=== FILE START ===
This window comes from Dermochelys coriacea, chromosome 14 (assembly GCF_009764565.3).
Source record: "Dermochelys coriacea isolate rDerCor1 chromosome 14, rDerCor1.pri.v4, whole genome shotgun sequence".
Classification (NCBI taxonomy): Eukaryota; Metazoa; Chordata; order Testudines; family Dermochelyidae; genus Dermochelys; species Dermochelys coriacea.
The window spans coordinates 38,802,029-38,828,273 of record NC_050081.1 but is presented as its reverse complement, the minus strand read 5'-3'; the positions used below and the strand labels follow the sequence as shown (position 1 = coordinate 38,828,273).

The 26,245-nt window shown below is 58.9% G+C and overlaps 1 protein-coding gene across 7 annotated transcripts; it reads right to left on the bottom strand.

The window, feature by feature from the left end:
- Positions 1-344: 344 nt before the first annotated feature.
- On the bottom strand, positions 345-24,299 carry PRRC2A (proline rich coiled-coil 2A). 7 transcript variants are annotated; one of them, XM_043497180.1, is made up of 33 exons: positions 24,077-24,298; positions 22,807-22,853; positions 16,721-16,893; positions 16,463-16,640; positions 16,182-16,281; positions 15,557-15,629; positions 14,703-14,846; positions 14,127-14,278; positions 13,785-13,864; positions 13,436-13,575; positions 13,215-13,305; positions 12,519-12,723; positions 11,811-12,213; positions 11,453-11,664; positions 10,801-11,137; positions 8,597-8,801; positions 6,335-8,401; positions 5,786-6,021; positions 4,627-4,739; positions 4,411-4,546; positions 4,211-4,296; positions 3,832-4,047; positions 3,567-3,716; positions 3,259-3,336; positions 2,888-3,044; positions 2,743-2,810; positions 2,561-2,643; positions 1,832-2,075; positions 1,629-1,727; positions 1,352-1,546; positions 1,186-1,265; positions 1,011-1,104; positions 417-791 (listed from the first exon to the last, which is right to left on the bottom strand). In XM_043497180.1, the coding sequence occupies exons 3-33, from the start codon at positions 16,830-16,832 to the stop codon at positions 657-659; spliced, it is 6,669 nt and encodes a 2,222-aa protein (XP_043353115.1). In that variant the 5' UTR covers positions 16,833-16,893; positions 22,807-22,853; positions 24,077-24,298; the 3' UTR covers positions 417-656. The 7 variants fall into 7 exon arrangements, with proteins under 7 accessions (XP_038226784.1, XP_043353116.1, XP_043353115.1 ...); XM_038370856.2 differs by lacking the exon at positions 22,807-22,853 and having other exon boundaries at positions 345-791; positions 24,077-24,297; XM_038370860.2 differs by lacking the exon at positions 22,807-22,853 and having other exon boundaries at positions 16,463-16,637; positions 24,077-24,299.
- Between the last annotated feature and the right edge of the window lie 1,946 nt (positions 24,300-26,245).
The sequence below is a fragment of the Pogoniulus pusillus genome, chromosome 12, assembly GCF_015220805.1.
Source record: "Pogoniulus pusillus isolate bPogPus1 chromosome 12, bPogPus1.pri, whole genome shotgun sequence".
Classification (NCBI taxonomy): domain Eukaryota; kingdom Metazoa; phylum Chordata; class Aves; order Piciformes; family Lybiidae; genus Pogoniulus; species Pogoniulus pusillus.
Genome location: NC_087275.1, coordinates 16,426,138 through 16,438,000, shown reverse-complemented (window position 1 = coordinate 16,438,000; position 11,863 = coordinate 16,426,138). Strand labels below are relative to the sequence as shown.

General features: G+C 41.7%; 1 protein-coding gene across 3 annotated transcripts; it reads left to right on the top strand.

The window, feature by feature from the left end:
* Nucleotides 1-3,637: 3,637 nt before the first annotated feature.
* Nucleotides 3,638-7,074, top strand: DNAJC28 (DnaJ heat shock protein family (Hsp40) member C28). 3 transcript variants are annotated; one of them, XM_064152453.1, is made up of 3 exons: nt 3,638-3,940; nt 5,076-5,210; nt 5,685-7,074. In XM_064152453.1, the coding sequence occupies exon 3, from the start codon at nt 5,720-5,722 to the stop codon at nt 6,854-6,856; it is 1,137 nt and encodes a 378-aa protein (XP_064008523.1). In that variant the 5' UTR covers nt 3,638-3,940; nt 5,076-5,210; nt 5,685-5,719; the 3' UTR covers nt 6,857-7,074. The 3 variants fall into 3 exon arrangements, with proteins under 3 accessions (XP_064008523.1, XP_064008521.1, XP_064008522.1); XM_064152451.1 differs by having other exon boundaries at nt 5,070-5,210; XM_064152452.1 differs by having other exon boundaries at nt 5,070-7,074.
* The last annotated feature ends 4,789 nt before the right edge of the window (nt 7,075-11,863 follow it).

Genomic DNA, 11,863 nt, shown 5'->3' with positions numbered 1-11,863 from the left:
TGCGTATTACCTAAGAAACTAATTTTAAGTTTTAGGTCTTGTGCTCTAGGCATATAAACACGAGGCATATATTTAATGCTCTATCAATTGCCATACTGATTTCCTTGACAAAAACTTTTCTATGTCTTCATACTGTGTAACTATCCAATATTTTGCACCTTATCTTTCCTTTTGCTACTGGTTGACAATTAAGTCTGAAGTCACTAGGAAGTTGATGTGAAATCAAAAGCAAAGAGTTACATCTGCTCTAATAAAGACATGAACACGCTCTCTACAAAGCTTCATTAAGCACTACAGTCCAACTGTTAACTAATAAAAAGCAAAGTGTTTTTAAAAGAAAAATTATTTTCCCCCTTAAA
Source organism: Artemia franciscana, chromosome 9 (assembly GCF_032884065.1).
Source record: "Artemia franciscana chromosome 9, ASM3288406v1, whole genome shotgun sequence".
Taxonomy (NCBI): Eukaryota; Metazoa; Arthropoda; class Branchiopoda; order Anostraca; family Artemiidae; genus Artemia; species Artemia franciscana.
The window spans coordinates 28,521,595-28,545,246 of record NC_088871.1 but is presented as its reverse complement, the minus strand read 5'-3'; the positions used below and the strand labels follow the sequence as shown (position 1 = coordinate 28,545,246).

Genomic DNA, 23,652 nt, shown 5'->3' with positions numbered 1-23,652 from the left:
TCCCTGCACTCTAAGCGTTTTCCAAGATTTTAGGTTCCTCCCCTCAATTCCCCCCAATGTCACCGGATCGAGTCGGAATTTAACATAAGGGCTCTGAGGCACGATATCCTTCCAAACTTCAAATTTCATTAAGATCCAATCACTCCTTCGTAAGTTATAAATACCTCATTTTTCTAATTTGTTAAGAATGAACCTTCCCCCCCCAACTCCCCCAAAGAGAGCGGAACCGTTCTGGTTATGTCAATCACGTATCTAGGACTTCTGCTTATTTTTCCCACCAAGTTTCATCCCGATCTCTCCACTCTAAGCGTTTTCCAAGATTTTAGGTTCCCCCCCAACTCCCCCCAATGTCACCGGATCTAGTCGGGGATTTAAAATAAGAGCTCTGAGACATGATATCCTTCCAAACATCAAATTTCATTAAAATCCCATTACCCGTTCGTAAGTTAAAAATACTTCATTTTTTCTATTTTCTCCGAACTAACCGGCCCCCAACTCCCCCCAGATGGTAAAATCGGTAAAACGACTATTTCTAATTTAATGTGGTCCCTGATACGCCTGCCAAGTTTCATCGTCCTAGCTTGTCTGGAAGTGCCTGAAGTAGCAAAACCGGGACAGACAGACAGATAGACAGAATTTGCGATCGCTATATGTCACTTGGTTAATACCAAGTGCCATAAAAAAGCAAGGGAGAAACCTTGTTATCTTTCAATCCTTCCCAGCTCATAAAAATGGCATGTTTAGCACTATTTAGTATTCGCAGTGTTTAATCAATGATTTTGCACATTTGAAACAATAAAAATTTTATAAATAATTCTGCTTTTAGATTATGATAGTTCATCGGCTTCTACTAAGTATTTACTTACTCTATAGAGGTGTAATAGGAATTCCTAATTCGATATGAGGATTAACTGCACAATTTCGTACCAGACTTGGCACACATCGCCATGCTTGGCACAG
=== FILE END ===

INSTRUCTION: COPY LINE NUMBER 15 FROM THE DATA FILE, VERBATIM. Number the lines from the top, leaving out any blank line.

The window, feature by feature from the left end: